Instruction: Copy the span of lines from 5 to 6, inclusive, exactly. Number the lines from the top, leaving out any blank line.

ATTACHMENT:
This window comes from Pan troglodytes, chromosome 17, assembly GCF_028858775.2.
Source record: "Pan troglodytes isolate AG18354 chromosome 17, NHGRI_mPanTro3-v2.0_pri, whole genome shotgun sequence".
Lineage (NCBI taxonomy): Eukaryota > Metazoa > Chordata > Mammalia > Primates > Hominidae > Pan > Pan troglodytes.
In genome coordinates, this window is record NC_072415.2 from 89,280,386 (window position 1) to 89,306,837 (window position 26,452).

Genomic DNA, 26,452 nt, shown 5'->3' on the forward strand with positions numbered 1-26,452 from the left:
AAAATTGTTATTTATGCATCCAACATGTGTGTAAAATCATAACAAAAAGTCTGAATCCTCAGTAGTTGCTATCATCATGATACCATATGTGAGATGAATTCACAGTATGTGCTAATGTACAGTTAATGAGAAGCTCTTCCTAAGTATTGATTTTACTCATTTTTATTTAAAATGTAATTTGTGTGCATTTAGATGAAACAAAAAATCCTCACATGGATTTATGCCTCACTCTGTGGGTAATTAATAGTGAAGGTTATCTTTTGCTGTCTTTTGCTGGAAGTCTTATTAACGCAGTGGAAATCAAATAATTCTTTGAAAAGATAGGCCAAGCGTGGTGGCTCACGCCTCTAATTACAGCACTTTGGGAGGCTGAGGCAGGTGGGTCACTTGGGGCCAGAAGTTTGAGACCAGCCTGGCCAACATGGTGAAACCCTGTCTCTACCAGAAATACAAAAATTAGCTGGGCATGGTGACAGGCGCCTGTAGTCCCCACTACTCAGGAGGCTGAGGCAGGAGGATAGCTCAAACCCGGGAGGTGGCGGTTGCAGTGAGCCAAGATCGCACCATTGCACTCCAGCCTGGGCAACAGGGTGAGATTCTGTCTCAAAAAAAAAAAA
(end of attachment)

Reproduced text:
Genomic DNA, 26,452 nt, shown 5'->3' on the forward strand with positions numbered 1-26,452 from the left:
AAAATTGTTATTTATGCATCCAACATGTGTGTAAAATCATAACAAAAAGTCTGAATCCTCAGTAGTTGCTATCATCATGATACCATATGTGAGATGAATTCACAGTATGTGCTAATGTACAGTTAATGAGAAGCTCTTCCTAAGTATTGATTTTACTCATTTTTATTTAAAATGTAATTTGTGTGCATTTAGATGAAACAAAAAATCCTCACATGGATTTATGCCTCACTCTGTGGGTAATTAATAGTGAAGGTTATCTTTTGCTGTCTTTTGCTGGAAGTCTTATTAACGCAGTGGAAATCAAATAATTCTTTGAAAAGATAGGCCAAGCGTGGTGGCTCACGCCTCTAATTACAGCACTTTGGGAGGCTGAGGCAGGTGGGTCACTTGGGGCCAGAAGTTTGAGACCAGCCTGGCCAACATGGTGAAACCCTGTCTCTACCAGAAATACAAAAATTAGCTGGGCATGGTGACAGGCGCCTGTAGTCCCCACTACTCAGGAGGCTGAGGCAGGAGGATAGCTCAAACCCGGGAGGTGGCGGTTGCAGTGAGCCAAGATCGCACCATTGCACTCCAGCCTGGGCAACAGGGTGAGATTCTGTCTCAAAAAAAAAAAA